Descriptions of John Daly might best be made with numbers -- big numbers. And we're not just talking about the numerous double-digit scores posted on holes over the year.
Enormous drives are what made Daly a golf cult figure, his grip-and-rip style seeing him routinely knock the ball 300-plus yards off the tee before that was considered routine. For the first 10 years of his career, Daly led the PGA Tour in driving distance, no small feat.
But as he has turned 50 last week, many of the numbers associated with Big John were not typically so flattering, such as the numerous warnings, fines and suspensions that have littered his path over the years.
Seven times the PGA Tour ordered him to undergo counseling or enter alcohol rehab, according to a personnel file that was only made public because of a lawsuit.
Eleven times he was cited for conduct "unbecoming a professional," 21 times for "failure to give best effort." The missed cuts and withdrawals were only outdone by the sponsor exemptions that tournaments continued to give him, his drawing power still that great.
Four wives, nine lives -- the only thing left for Daly is another second chance at golf, and it comes in the form of senior golf.
Daly, who turned 50 on April 28, makes his PGA Tour Champions debut Friday at the Insperity Invitational near Houston. Tournaments with 54 holes and carts ought to suit him.
"I'm excited about it," Daly said during a recent conference call. "My golf game hasn't been that great, but I have been working really hard lately, and I'm excited to just get a schedule. It is a new chapter."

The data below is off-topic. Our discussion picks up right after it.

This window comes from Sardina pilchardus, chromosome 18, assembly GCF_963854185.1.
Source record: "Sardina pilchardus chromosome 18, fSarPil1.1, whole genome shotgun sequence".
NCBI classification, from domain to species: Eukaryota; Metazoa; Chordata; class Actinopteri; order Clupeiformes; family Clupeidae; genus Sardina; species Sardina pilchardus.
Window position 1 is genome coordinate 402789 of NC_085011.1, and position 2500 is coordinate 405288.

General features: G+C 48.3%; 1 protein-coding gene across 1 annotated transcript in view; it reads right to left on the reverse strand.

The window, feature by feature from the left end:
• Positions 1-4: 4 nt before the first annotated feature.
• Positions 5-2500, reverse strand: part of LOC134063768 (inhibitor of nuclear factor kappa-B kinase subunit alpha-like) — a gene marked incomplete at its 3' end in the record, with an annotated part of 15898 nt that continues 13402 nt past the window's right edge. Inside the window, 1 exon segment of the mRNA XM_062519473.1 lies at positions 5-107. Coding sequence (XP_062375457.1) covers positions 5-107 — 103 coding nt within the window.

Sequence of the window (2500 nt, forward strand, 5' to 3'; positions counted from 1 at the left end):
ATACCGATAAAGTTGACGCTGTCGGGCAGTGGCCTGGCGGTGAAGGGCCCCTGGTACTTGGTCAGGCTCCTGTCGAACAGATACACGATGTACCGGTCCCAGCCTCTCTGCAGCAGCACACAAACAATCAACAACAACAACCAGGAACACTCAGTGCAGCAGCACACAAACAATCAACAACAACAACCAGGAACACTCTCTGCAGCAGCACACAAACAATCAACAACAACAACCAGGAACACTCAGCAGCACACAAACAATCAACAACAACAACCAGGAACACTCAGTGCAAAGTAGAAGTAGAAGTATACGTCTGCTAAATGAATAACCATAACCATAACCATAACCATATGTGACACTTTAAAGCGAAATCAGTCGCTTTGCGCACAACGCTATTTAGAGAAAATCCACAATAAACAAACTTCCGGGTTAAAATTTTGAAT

Daly hasn't had a schedule for years because he's not been an exempt player for years. You have to go back to 2006 to find a time when Daly was fully exempt on the PGA Tour. He won the last of his five PGA Tour events at the 2004 Buick Invitational, and his last brush with glory was a playoff loss to Tiger Woods at the 2005 WGC-American Express Championship -- after which he said he gambled away most of the $700,000 he earned for his runner-up finish.
That year, Daly won more than $1.7 million and ranked 49th on the money list -- and he hasn't come close since.
In the 10 years since, Daly has never sniffed the top-125 in either money or FedEx Cup points, only twice making as many as 10 cuts in a season. He's had just three top-10 finishes during that time.
Because tournaments routinely gave him sponsor exemptions, Daly never felt the need to try in securing playing privileges by heading to the PGA Tour Qualifying Tournament. Despite poor results, Daly kept racking up those sponsor invites.
And it all goes back to the most unlikely of victories 25 years ago at Crooked Stick Golf Club outside of Indianapolis. Then a 25-year-old rookie, Daly was not qualified for the PGA Championship. At one point, he was the ninth alternate. But players kept dropping out, and Daly kept moving up the list. When Nick Price withdrew on the eve of the championship for his son's impending birth, Daly -- who had driven all night from Arkansas -- teed it up using Price's caddie.
Daly had never seen the course, but he opened with a 69 and became a rock star overnight, hitting drivers on nearly every hole and impressing with his short-game skills. He went on to win the tournament, and the rest was hysteria.